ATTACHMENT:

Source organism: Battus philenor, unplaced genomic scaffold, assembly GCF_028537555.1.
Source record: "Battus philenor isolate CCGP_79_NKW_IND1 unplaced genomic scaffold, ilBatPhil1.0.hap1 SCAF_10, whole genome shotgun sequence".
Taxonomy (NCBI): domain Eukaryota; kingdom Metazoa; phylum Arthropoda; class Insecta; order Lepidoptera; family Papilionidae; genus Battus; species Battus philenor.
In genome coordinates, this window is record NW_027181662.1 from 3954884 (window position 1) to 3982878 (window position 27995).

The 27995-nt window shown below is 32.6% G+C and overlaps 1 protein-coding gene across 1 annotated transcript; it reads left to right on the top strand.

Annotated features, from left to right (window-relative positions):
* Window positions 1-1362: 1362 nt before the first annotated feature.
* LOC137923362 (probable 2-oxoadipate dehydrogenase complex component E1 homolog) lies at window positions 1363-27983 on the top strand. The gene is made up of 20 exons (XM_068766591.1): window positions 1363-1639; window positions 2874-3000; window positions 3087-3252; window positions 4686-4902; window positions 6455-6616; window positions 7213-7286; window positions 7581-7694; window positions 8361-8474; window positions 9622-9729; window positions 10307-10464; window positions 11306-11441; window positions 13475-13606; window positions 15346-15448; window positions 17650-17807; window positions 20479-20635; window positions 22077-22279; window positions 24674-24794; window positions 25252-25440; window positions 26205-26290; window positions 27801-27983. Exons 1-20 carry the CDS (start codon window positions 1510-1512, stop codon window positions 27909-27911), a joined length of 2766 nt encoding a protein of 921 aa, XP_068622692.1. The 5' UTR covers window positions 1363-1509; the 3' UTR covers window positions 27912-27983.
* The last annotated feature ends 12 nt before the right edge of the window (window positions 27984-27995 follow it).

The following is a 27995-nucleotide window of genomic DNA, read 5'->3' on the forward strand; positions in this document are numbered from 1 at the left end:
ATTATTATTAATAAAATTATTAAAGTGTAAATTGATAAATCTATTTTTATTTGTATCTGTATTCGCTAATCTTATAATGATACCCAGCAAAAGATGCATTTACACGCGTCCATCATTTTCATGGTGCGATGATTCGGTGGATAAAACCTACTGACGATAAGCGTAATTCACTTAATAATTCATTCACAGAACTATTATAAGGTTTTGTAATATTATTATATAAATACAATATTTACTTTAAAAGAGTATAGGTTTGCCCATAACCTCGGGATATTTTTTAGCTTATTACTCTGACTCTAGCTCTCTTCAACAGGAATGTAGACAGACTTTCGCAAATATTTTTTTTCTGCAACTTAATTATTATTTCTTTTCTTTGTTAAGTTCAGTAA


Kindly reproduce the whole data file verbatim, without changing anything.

Source organism: Battus philenor, unplaced genomic scaffold, assembly GCF_028537555.1.
Source record: "Battus philenor isolate CCGP_79_NKW_IND1 unplaced genomic scaffold, ilBatPhil1.0.hap1 SCAF_10, whole genome shotgun sequence".
Taxonomy (NCBI): domain Eukaryota; kingdom Metazoa; phylum Arthropoda; class Insecta; order Lepidoptera; family Papilionidae; genus Battus; species Battus philenor.
In genome coordinates, this window is record NW_027181662.1 from 3954884 (window position 1) to 3982878 (window position 27995).

The 27995-nt window shown below is 32.6% G+C and overlaps 1 protein-coding gene across 1 annotated transcript; it reads left to right on the top strand.

Annotated features, from left to right (window-relative positions):
* Window positions 1-1362: 1362 nt before the first annotated feature.
* LOC137923362 (probable 2-oxoadipate dehydrogenase complex component E1 homolog) lies at window positions 1363-27983 on the top strand. The gene is made up of 20 exons (XM_068766591.1): window positions 1363-1639; window positions 2874-3000; window positions 3087-3252; window positions 4686-4902; window positions 6455-6616; window positions 7213-7286; window positions 7581-7694; window positions 8361-8474; window positions 9622-9729; window positions 10307-10464; window positions 11306-11441; window positions 13475-13606; window positions 15346-15448; window positions 17650-17807; window positions 20479-20635; window positions 22077-22279; window positions 24674-24794; window positions 25252-25440; window positions 26205-26290; window positions 27801-27983. Exons 1-20 carry the CDS (start codon window positions 1510-1512, stop codon window positions 27909-27911), a joined length of 2766 nt encoding a protein of 921 aa, XP_068622692.1. The 5' UTR covers window positions 1363-1509; the 3' UTR covers window positions 27912-27983.
* The last annotated feature ends 12 nt before the right edge of the window (window positions 27984-27995 follow it).

The following is a 27995-nucleotide window of genomic DNA, read 5'->3' on the forward strand; positions in this document are numbered from 1 at the left end:
ATTATTATTAATAAAATTATTAAAGTGTAAATTGATAAATCTATTTTTATTTGTATCTGTATTCGCTAATCTTATAATGATACCCAGCAAAAGATGCATTTACACGCGTCCATCATTTTCATGGTGCGATGATTCGGTGGATAAAACCTACTGACGATAAGCGTAATTCACTTAATAATTCATTCACAGAACTATTATAAGGTTTTGTAATATTATTATATAAATACAATATTTACTTTAAAAGAGTATAGGTTTGCCCATAACCTCGGGATATTTTTTAGCTTATTACTCTGACTCTAGCTCTCTTCAACAGGAATGTAGACAGACTTTCGCAAATATTTTTTTTCTGCAACTTAATTATTATTTCTTTTCTTTGTTAAGTTCAGTAA